The first lines in the new chapter of Nigeria-South Africa relations presage a warming up.
Within days of his election victory in April, President Muhammadu Buhari called President Jacob Zuma to explain that his government wanted to build a far stronger relationship between their two countries. And the two had face-to-face meetings both at Buhari's inauguration in May and the African Union summit in June.
This new chapter starts from a low base. The bi-national commission between the two countries turned 16 years old in October, but a plethora of bureaucratic irritants still snag the relationship. Only halting progress has been made towards a free trade zone.
Part of the problem is the commercial imbalance. There are more than 100 substantial South African companies in Nigeria but only two significant Nigerian investments in South Africa. Bilateral trade hit about $3bn in 2012, but most of that was Nigeria's oil shipments to South Africa.
A rebalancing of ties could increase cooperation with incentives for small and medium-sized Nigerian companies to invest in South Africa, financial backing for technology transfers and more intellectual exchanges.
To corral support for the free trade area, a few high-profile and job-creating joint ventures would speed things up. Building successful joint projects would dissipate some of the antipathy towards big South African suppliers of goods and services.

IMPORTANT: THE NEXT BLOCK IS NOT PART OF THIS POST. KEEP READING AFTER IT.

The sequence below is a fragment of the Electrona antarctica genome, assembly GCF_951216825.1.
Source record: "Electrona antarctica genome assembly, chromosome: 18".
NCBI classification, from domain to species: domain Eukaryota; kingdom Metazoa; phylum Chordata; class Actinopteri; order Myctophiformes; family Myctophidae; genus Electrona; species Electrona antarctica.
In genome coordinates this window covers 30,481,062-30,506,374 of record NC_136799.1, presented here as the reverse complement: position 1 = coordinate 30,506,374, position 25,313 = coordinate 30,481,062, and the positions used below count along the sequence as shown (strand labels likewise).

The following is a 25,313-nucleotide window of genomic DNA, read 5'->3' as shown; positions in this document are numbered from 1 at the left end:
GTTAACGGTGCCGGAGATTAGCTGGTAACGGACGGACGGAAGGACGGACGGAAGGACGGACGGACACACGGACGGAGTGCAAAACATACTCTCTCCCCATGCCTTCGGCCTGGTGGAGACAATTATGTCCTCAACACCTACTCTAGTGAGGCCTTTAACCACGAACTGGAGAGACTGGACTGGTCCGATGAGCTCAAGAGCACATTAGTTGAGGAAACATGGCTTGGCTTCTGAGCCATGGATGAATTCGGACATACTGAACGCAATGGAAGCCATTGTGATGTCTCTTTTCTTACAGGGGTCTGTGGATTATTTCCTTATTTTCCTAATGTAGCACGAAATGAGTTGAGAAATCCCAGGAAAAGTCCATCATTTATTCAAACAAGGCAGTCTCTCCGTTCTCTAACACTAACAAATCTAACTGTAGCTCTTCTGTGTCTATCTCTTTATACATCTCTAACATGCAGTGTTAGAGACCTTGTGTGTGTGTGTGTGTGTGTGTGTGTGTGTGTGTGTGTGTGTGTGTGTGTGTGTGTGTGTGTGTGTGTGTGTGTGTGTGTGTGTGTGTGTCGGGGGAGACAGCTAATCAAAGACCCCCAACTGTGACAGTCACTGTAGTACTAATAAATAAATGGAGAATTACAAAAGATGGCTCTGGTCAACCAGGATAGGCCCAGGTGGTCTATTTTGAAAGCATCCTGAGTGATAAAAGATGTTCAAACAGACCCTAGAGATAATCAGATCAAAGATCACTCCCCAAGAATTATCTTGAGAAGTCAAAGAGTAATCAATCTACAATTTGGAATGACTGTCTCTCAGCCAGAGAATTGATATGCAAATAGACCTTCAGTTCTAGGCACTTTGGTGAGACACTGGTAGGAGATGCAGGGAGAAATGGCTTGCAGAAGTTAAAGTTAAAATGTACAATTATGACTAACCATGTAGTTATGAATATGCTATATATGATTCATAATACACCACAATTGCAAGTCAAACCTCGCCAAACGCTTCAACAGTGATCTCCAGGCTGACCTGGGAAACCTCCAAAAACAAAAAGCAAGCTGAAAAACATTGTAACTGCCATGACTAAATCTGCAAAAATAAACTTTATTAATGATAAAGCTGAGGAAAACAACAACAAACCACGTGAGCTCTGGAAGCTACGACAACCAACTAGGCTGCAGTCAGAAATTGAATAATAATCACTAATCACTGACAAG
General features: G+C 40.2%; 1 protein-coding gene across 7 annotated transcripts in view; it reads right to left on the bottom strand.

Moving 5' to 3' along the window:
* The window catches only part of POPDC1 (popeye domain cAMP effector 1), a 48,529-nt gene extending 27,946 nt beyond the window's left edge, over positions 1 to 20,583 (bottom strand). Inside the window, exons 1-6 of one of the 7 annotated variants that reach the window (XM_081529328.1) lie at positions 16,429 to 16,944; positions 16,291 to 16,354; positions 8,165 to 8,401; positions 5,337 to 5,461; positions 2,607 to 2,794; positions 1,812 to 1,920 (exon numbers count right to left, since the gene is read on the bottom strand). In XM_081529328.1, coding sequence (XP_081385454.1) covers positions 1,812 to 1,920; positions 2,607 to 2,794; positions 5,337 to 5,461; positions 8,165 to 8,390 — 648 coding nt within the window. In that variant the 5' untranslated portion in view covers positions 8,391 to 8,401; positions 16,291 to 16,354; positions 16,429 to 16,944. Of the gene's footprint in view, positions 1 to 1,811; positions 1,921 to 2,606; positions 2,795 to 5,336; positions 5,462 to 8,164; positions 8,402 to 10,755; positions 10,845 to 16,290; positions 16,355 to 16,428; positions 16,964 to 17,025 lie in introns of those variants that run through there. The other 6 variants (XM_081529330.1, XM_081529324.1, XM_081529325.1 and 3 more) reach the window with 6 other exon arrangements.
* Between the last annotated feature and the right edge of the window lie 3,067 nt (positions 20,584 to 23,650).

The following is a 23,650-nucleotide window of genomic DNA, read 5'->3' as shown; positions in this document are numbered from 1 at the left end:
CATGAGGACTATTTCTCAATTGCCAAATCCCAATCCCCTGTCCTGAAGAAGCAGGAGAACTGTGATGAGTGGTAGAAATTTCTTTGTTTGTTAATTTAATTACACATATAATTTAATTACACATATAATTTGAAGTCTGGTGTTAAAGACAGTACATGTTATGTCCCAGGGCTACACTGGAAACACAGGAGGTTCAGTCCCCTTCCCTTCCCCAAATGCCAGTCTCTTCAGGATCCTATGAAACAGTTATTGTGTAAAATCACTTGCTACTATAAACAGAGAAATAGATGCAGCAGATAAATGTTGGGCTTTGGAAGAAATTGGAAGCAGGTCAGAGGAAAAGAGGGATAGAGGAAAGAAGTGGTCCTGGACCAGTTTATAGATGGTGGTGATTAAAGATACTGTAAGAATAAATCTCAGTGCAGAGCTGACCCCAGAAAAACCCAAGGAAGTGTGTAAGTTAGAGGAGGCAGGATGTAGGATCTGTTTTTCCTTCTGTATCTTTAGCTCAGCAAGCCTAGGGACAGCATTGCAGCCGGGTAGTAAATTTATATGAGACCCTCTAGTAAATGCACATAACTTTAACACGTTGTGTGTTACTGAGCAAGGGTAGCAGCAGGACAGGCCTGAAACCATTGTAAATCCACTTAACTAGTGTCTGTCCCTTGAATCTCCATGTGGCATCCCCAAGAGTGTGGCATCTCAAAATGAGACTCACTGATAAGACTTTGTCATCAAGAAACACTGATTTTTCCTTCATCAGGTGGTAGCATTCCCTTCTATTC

For now, there is a weird double standard under which Nigerians complain about imports of goods and services from South Africa but not those from Europe or Asia. The underlying problem was the near collapse of Nigerian manufacturing in the 1980s.
This year's start up of a Ford assembly plant just south of Abuja, which will import South African components, could revitalise the two countries' trading and technical relationship. Other companies such as Toyota, Kia and Peugeot are planning similar regional tie-ups.
Both governments could provide incentives for additional deals. Two of Buhari's economic priorities – expanding Nigerian manufacturing and processing and clamping down on illicit financial outflows – would greatly benefit from cooperation with South Africa. Lessons could be learned from South Africa's Motor Industry Development Programme: it has created about 280,000 jobs in its auto and component industry.
One of Africa's fastest-urbanising countries, Nigeria has to create hundreds of thousands of jobs around its cities. There could be benefits for both sides if South Africa developed more partnerships and joint ventures instead of shipping finished goods to Nigeria.
The volume of trade would grow as would the number of jobs in both countries. Both governments could offer advantages on tariffs and state procurement to such companies. Building African manufacturing capacity and creating jobs is exactly the foundation that enthusiasts for strong bilateral ties need when they make their case in the corridors of power and beyond.